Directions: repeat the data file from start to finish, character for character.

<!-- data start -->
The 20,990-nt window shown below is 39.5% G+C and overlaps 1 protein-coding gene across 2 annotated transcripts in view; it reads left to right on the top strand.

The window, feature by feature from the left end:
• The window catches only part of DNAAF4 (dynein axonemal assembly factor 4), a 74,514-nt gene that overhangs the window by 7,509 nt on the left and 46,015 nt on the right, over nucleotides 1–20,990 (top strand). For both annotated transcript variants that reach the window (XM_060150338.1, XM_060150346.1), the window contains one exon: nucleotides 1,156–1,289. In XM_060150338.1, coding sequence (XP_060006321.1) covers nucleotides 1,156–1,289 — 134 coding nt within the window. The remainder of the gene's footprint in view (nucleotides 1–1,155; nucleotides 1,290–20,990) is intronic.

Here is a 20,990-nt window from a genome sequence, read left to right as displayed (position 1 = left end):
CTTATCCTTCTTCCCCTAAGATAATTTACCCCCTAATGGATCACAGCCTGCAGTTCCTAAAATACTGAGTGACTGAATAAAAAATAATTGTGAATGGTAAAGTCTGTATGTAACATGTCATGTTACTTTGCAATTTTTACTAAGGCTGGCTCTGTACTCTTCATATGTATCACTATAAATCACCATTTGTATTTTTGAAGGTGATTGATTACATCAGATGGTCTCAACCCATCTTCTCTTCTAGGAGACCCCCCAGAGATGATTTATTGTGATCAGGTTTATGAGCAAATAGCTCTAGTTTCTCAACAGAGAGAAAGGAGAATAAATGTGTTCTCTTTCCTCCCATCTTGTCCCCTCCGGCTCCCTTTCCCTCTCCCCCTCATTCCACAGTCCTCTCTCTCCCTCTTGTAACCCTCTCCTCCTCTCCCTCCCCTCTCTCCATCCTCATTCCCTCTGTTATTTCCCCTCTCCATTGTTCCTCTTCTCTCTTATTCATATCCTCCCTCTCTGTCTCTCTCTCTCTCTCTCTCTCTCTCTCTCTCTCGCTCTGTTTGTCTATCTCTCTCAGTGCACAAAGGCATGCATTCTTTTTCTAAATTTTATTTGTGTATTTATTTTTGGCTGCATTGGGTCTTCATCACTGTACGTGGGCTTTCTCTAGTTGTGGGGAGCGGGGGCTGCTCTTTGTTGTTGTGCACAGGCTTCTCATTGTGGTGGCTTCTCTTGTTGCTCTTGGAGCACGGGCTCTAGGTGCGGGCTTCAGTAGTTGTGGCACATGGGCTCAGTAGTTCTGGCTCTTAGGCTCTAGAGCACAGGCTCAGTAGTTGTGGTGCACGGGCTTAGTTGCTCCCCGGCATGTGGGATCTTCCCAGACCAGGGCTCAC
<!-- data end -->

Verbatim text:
The 20,990-nt window shown below is 39.5% G+C and overlaps 1 protein-coding gene across 2 annotated transcripts in view; it reads left to right on the top strand.

The window, feature by feature from the left end:
• The window catches only part of DNAAF4 (dynein axonemal assembly factor 4), a 74,514-nt gene that overhangs the window by 7,509 nt on the left and 46,015 nt on the right, over nucleotides 1–20,990 (top strand). For both annotated transcript variants that reach the window (XM_060150338.1, XM_060150346.1), the window contains one exon: nucleotides 1,156–1,289. In XM_060150338.1, coding sequence (XP_060006321.1) covers nucleotides 1,156–1,289 — 134 coding nt within the window. The remainder of the gene's footprint in view (nucleotides 1–1,155; nucleotides 1,290–20,990) is intronic.

Here is a 20,990-nt window from a genome sequence, read left to right as displayed (position 1 = left end):
CTTATCCTTCTTCCCCTAAGATAATTTACCCCCTAATGGATCACAGCCTGCAGTTCCTAAAATACTGAGTGACTGAATAAAAAATAATTGTGAATGGTAAAGTCTGTATGTAACATGTCATGTTACTTTGCAATTTTTACTAAGGCTGGCTCTGTACTCTTCATATGTATCACTATAAATCACCATTTGTATTTTTGAAGGTGATTGATTACATCAGATGGTCTCAACCCATCTTCTCTTCTAGGAGACCCCCCAGAGATGATTTATTGTGATCAGGTTTATGAGCAAATAGCTCTAGTTTCTCAACAGAGAGAAAGGAGAATAAATGTGTTCTCTTTCCTCCCATCTTGTCCCCTCCGGCTCCCTTTCCCTCTCCCCCTCATTCCACAGTCCTCTCTCTCCCTCTTGTAACCCTCTCCTCCTCTCCCTCCCCTCTCTCCATCCTCATTCCCTCTGTTATTTCCCCTCTCCATTGTTCCTCTTCTCTCTTATTCATATCCTCCCTCTCTGTCTCTCTCTCTCTCTCTCTCTCTCTCTCTCTCTCGCTCTGTTTGTCTATCTCTCTCAGTGCACAAAGGCATGCATTCTTTTTCTAAATTTTATTTGTGTATTTATTTTTGGCTGCATTGGGTCTTCATCACTGTACGTGGGCTTTCTCTAGTTGTGGGGAGCGGGGGCTGCTCTTTGTTGTTGTGCACAGGCTTCTCATTGTGGTGGCTTCTCTTGTTGCTCTTGGAGCACGGGCTCTAGGTGCGGGCTTCAGTAGTTGTGGCACATGGGCTCAGTAGTTCTGGCTCTTAGGCTCTAGAGCACAGGCTCAGTAGTTGTGGTGCACGGGCTTAGTTGCTCCCCGGCATGTGGGATCTTCCCAGACCAGGGCTCAC